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Congressman Dan Kildee Hosts Roundtable Focused on Water Infrastructure in America

December 7, 2017
Press Release

Nationwide Kildee Initiative Seeks to Change the Way Congress Invests in America’s Cities and Towns

WASHINGTON – Congressman Dan Kildee (MI-05), the co-chair of the Congressional Urban Caucus and Vice Ranking Member of the House Financial Services Committee, hosted a forum Wednesday in Washington, D.C. focused on how Congress must make critical investments to improve America’s water infrastructure system, including replacing lead pipes to protect public health. The forum is part of the Congressman’s ongoing “The Future of America’s Cities and Towns” initiative to better align local, state and federal policies with the unique challenges facing older, industrial communities.

The forum included remarks by Kildee and Congresswoman Elizabeth Esty (CT-05), the Vice Ranking Member of the House Transportation and Infrastructure Committee. Other panelists included Virginia Tech Professor Marc Edwards, who helped to expose the Flint water crisis, as well as experts from the American Society of Civil Engineers and the Bipartisan Policy Center. The panelists provided their perspective on the current state of America’s water infrastructure and opportunities to update and invest in water infrastructure systems.

From left to right: Dr. Marc Edwards, Michele Nellenbach, Congressman Kildee, Congresswoman Esty and Brian Pallasch participate in a forum on Capitol Hill Wednesday.

“Congress needs to make critical investments in our nation’s outdated infrastructure. This means not only seen infrastructure—our roads, rail, bridges and ports—but also unseen infrastructure, including water pipes and drinking water systems,” said Congressman Kildee. “The water crisis in my hometown of Flint is a tragic example of what happens when we fail to invest in our nation’s older cities and outdated infrastructure. I am proud to hold this important conversation with Congresswoman Esty, a leading voice in Congress to make greater investments in infrastructure projects across the country,” said Congressman Kildee.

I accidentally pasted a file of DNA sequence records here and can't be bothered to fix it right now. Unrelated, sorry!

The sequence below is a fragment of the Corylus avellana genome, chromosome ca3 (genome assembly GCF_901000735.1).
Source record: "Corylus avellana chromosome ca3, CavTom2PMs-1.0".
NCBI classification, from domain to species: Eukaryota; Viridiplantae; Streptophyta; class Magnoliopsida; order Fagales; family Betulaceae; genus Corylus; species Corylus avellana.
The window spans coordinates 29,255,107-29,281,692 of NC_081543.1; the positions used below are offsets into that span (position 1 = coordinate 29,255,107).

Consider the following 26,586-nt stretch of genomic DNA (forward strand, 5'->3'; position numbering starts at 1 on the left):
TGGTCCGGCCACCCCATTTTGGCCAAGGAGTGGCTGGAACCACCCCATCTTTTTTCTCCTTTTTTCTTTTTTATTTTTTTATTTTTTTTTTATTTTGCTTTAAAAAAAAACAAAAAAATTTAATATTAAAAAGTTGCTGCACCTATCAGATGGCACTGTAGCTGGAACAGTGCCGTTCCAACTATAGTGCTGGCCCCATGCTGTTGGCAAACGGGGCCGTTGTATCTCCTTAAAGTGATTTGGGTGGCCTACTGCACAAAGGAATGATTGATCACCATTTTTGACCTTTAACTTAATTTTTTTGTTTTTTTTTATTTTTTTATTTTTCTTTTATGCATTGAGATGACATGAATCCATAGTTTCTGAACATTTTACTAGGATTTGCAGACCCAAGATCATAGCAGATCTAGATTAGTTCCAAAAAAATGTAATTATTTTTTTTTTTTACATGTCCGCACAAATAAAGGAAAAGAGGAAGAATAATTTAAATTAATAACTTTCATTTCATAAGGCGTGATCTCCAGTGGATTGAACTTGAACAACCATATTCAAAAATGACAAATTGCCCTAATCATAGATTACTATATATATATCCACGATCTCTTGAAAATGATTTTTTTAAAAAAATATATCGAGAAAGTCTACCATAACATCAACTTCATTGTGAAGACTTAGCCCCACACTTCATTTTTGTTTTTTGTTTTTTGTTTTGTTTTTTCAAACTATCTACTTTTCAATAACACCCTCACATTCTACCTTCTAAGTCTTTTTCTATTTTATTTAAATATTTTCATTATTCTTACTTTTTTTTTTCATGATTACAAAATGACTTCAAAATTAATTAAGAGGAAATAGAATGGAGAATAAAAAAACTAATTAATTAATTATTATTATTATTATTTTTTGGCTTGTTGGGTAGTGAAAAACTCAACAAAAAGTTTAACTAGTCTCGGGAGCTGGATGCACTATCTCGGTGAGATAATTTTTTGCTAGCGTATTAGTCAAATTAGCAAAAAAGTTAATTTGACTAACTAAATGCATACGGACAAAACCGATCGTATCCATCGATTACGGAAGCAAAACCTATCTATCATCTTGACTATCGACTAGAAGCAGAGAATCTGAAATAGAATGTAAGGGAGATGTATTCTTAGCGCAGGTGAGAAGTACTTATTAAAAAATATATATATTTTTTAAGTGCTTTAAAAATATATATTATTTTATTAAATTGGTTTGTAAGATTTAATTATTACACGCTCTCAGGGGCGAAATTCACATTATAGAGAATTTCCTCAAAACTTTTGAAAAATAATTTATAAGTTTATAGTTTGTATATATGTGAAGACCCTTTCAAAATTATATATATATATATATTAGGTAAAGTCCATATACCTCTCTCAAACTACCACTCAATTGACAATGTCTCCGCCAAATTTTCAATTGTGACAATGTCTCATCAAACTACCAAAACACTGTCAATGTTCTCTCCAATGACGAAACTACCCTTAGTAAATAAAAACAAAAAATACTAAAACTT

“We need to focus our attention on upgrading our water infrastructure to keep families healthy in Connecticut and throughout the country,” Congresswoman Esty said. “The water crisis in Flint showed us in stark terms what can happen when we allow pipes to corrode and lead to seep into our water supply. But water quality is a major issue in Connecticut as well. Poor water quality has jeopardized our fisheries and limited our recreation opportunities, putting a major drag on our economic growth. I will continue working with Congressman Kildee, as well as my colleagues in both parties, to develop pragmatic, cooperative solutions aimed at tackling our water infrastructure challenges on a national scale.”

The Future of America’s Cities and Towns is an initiative launched by Congressman Kildee to highlight the many challenges that cities and towns across the U.S. face regarding infrastructure needs, economic development, housing, blight and jobs in the modern economy. The initiative calls for a national strategy on how Congress invests in American cities and towns.

The first roundtable included Ranking Member of the House Financial Services Committee, Maxine Waters (CA-43), and focused on the unique challenges facing many older, industrial cities and towns. The second roundtable focused on economic and community development financing and included Vice Ranking Member of the House Ways and Means Committee, Brian Higgins (NY-26).

Congressman Kildee also recently spoke at the TrustBelt conference in Des Moines, Iowa, and other events hosted by the Urban Institute and National Leagues of Cities in Washington, D.C., all on his new initiative and the need to focus on investing in older, industrial cities and towns.

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